US Inflation Reduction Act Sparks Heated Debate Between US, EU, and East Asian Nations

July of last year, the us congress passed joe biden’s inflation reduction act in order to support america’s green economy and combat climate change. the act provides a tax credit of up to $7,500 (â£6,000) for those who purchase american-assembled passenger vehicles, creating tension with many european nations who see it as an attempt to capture a share of europe’s high tech manufacturing industry. this has caused a global race for the dominance of green technology between the us and the eu, and some east asian nations have registered their displeasure.

Inflation reduction act has been met with both criticism and praise since it was passed. svein tore holsether, ceo of norwegian fertiliser company yara, has commented that the us is putting in place a system that incentivises and drives investment in carbon sequestration and green production. french finance minister bruno le maire told the press that they should not underestimate the impact of the inflation reduction act. president macron has been clear that they want to get some exemptions from the us administration. mr le maire and his german counterpart will visit washington soon to raise these concerns, and german chancellor olaf scholz has already held direct discussions with top us senators and members of congress. ireland’s leader leo varadkar said his country was “not happy” about the inflation reduction act and that there will have to be a response from the european union.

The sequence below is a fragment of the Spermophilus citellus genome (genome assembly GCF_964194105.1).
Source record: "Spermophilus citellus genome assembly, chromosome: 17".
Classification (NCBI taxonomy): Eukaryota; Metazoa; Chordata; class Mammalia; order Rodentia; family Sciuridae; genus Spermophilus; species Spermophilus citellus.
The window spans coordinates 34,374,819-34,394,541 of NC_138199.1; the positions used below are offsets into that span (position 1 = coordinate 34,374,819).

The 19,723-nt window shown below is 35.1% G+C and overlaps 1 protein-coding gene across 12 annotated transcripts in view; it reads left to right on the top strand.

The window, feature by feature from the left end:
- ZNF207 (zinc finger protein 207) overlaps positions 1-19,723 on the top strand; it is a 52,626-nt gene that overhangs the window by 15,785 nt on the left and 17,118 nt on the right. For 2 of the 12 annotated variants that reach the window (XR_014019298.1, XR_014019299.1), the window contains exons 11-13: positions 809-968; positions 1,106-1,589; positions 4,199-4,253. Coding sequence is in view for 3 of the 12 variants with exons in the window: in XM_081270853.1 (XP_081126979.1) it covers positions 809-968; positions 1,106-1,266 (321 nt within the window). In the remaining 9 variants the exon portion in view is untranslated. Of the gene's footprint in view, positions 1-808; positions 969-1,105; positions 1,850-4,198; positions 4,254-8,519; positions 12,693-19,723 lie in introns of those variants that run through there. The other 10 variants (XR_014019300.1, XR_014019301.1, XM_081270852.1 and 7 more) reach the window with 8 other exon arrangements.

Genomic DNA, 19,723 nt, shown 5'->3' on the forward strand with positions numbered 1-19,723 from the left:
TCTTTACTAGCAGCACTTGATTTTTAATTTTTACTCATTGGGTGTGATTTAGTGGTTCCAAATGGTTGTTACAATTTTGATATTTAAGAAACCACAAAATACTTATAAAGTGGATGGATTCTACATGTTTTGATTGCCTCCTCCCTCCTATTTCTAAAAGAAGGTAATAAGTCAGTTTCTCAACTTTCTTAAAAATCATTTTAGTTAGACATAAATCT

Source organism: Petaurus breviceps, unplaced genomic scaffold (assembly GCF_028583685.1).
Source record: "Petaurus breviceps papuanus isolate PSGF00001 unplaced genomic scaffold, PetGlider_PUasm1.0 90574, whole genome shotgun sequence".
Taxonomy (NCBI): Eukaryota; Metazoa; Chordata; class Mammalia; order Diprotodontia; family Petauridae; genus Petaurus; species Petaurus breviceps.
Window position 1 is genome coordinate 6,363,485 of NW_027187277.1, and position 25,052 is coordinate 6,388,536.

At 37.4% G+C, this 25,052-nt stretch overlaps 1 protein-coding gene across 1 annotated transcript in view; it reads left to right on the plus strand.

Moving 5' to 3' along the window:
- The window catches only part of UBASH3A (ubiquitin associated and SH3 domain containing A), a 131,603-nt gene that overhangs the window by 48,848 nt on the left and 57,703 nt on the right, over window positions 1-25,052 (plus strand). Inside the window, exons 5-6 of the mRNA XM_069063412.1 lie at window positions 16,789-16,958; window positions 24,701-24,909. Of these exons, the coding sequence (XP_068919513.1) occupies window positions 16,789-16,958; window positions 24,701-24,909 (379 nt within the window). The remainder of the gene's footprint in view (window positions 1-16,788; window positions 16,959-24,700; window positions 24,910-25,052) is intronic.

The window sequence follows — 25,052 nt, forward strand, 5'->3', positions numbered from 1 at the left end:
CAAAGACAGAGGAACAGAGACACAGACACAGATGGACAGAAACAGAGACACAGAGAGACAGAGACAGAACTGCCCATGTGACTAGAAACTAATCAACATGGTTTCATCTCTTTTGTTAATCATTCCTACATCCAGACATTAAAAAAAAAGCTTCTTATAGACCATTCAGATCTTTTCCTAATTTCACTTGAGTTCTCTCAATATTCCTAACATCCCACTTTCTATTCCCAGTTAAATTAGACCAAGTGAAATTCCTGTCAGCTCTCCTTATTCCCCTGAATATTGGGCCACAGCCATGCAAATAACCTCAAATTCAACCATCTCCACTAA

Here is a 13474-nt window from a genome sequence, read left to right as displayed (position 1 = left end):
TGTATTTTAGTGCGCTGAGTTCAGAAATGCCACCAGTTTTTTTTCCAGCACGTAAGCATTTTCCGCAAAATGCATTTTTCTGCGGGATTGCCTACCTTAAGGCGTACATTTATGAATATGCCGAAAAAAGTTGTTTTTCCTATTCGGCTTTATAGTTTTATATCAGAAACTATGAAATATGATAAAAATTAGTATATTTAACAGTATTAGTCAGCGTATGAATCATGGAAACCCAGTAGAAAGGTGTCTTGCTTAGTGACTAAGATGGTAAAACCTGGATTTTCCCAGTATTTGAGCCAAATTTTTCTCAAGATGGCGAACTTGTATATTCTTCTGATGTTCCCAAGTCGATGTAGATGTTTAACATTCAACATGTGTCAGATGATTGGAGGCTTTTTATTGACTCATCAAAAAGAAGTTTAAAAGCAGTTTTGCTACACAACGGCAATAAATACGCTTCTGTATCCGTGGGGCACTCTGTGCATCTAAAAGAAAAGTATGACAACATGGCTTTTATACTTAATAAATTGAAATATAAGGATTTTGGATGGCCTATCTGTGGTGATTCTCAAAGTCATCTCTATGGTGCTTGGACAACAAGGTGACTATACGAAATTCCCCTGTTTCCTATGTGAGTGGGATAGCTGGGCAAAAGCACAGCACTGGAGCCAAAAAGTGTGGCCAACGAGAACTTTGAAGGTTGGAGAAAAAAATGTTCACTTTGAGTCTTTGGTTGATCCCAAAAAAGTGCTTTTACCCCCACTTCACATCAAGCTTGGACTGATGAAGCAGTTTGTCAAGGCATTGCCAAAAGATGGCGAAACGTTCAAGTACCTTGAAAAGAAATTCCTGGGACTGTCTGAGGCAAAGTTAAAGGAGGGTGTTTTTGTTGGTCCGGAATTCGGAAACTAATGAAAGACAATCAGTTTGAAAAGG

White house established a us-eu task force to address these issues, and the uk’s stance is uncertain. business secretary grant shapps has discussed the details with us counterparts, and has expressed that the uk does not need the same package of green incentives as the us. shapps has also spoken to climate envoy john kerry, and believes the us bill needs to have its “protectionist edges” removed. leaders discussing the inflation reduction act with their us counterparts have reassured that it was not aimed at europe, but was an accident. there is a redirection of investment away from existing homes at a time when many industries are undergoing major transformations, causing some in british industry to fear an eu-us carve up.

By Evey Lovelace

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